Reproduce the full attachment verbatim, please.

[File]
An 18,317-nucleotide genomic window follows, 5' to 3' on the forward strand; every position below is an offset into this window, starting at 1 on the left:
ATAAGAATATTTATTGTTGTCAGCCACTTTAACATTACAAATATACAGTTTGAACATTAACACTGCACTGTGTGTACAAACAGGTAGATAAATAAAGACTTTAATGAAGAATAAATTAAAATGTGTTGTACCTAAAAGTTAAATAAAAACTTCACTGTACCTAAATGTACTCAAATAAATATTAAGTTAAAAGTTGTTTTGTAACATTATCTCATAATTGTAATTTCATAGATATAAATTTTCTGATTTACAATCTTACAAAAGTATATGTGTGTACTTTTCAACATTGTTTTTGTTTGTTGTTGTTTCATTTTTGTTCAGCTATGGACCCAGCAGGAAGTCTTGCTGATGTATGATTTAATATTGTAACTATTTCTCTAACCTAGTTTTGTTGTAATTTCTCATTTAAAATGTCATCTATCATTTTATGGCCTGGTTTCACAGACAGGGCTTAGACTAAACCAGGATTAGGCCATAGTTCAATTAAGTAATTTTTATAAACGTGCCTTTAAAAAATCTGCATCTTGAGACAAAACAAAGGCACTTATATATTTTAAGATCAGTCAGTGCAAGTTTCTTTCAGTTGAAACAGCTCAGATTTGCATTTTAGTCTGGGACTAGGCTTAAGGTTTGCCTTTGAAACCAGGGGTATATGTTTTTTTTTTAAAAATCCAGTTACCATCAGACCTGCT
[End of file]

An 18,317-nucleotide genomic window follows, 5' to 3' on the forward strand; every position below is an offset into this window, starting at 1 on the left:
ATAAGAATATTTATTGTTGTCAGCCACTTTAACATTACAAATATACAGTTTGAACATTAACACTGCACTGTGTGTACAAACAGGTAGATAAATAAAGACTTTAATGAAGAATAAATTAAAATGTGTTGTACCTAAAAGTTAAATAAAAACTTCACTGTACCTAAATGTACTCAAATAAATATTAAGTTAAAAGTTGTTTTGTAACATTATCTCATAATTGTAATTTCATAGATATAAATTTTCTGATTTACAATCTTACAAAAGTATATGTGTGTACTTTTCAACATTGTTTTTGTTTGTTGTTGTTTCATTTTTGTTCAGCTATGGACCCAGCAGGAAGTCTTGCTGATGTATGATTTAATATTGTAACTATTTCTCTAACCTAGTTTTGTTGTAATTTCTCATTTAAAATGTCATCTATCATTTTATGGCCTGGTTTCACAGACAGGGCTTAGACTAAACCAGGATTAGGCCATAGTTCAATTAAGTAATTTTTATAAACGTGCCTTTAAAAAATCTGCATCTTGAGACAAAACAAAGGCACTTATATATTTTAAGATCAGTCAGTGCAAGTTTCTTTCAGTTGAAACAGCTCAGATTTGCATTTTAGTCTGGGACTAGGCTTAAGGTTTGCCTTTGAAACCAGGGGTATATGTTTTTTTTTTAAAAATCCAGTTACCATCAGACCTGCT